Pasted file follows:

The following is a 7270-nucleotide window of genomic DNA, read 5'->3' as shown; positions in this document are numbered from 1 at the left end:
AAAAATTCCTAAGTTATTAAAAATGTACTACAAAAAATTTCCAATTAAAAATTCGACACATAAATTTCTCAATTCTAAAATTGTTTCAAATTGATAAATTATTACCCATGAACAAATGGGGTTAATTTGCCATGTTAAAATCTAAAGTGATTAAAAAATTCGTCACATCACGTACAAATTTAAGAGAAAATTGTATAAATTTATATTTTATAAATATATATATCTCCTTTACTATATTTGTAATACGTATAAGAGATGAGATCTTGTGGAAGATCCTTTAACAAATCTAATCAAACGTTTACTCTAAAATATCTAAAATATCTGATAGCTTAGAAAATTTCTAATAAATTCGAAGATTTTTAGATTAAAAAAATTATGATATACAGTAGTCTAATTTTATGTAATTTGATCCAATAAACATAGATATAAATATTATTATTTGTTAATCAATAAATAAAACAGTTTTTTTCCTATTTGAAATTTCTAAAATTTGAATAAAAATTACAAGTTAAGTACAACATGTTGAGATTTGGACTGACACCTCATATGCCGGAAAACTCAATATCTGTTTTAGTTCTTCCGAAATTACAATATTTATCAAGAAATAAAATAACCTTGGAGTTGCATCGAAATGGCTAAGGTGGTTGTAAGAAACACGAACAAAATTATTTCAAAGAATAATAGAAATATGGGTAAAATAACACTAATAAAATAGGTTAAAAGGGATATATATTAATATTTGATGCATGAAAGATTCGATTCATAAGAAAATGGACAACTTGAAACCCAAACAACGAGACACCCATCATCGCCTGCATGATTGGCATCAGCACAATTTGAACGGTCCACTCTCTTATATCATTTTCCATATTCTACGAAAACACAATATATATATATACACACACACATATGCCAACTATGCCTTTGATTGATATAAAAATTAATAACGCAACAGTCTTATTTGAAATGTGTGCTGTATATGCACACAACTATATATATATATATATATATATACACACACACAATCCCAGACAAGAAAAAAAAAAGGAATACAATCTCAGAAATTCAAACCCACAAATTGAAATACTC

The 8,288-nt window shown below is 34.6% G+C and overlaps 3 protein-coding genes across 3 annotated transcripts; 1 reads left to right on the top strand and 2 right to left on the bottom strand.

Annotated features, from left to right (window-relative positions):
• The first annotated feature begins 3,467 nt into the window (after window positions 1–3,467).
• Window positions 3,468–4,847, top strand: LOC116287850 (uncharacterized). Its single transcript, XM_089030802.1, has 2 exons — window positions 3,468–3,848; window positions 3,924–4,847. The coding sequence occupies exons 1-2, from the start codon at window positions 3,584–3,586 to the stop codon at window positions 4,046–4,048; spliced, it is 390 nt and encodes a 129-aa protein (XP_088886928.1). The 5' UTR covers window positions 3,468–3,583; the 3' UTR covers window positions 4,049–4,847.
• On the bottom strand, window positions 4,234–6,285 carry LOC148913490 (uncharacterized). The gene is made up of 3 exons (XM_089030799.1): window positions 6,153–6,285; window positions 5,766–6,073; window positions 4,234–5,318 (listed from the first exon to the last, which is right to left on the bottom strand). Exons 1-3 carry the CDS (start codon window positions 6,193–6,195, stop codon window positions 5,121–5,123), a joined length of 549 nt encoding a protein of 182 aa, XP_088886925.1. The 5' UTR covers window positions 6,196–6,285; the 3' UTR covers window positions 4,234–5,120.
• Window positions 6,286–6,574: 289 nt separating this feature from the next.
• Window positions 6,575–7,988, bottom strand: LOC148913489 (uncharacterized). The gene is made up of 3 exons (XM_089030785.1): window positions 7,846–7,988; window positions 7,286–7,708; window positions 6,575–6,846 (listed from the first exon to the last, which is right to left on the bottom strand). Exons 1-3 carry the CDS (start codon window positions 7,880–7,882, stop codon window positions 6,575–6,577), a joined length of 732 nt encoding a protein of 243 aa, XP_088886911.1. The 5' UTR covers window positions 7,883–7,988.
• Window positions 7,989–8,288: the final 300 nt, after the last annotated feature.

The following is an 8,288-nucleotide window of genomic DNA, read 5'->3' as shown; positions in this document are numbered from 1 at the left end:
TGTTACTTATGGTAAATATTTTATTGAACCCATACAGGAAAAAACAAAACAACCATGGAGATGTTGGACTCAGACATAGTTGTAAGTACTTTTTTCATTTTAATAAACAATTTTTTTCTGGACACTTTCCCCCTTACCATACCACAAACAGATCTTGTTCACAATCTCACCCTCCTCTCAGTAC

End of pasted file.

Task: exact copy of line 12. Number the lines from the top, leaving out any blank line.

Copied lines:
TGTTACTTATGGTAAATATTTTATTGAACCCATACAGGAAAAAACAAAACAACCATGGAGATGTTGGACTCAGACATAGTTGTAAGTACTTTTTTCATTTTAATAAACAATTTTTTTCTGGACACTTTCCCCCTTACCATACCACAAACAGATCTTGTTCACAATCTCACCCTCCTCTCAGTAC